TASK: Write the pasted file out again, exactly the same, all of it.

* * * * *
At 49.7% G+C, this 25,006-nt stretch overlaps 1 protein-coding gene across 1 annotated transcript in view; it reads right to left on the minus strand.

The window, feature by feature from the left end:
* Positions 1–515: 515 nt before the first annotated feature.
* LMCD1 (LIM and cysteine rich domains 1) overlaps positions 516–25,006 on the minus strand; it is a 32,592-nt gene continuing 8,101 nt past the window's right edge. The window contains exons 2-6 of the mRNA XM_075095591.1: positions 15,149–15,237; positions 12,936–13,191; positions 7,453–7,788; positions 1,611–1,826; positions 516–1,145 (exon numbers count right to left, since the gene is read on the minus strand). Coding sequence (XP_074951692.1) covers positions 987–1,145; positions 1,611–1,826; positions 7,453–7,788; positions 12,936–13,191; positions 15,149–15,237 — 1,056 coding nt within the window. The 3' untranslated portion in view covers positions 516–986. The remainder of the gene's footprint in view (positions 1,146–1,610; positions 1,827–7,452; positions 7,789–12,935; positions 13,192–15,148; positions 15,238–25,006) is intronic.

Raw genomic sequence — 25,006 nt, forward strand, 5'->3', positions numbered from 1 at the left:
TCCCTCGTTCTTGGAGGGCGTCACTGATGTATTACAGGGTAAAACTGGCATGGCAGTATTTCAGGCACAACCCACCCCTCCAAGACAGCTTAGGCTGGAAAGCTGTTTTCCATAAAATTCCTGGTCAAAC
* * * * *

At 49.7% G+C, this 25,006-nt stretch overlaps 1 protein-coding gene across 1 annotated transcript in view; it reads right to left on the minus strand.

The window, feature by feature from the left end:
* Positions 1–515: 515 nt before the first annotated feature.
* LMCD1 (LIM and cysteine rich domains 1) overlaps positions 516–25,006 on the minus strand; it is a 32,592-nt gene continuing 8,101 nt past the window's right edge. The window contains exons 2-6 of the mRNA XM_075095591.1: positions 15,149–15,237; positions 12,936–13,191; positions 7,453–7,788; positions 1,611–1,826; positions 516–1,145 (exon numbers count right to left, since the gene is read on the minus strand). Coding sequence (XP_074951692.1) covers positions 987–1,145; positions 1,611–1,826; positions 7,453–7,788; positions 12,936–13,191; positions 15,149–15,237 — 1,056 coding nt within the window. The 3' untranslated portion in view covers positions 516–986. The remainder of the gene's footprint in view (positions 1,146–1,610; positions 1,827–7,452; positions 7,789–12,935; positions 13,192–15,148; positions 15,238–25,006) is intronic.

Raw genomic sequence — 25,006 nt, forward strand, 5'->3', positions numbered from 1 at the left:
TCCCTCGTTCTTGGAGGGCGTCACTGATGTATTACAGGGTAAAACTGGCATGGCAGTATTTCAGGCACAACCCACCCCTCCAAGACAGCTTAGGCTGGAAAGCTGTTTTCCATAAAATTCCTGGTCAAAC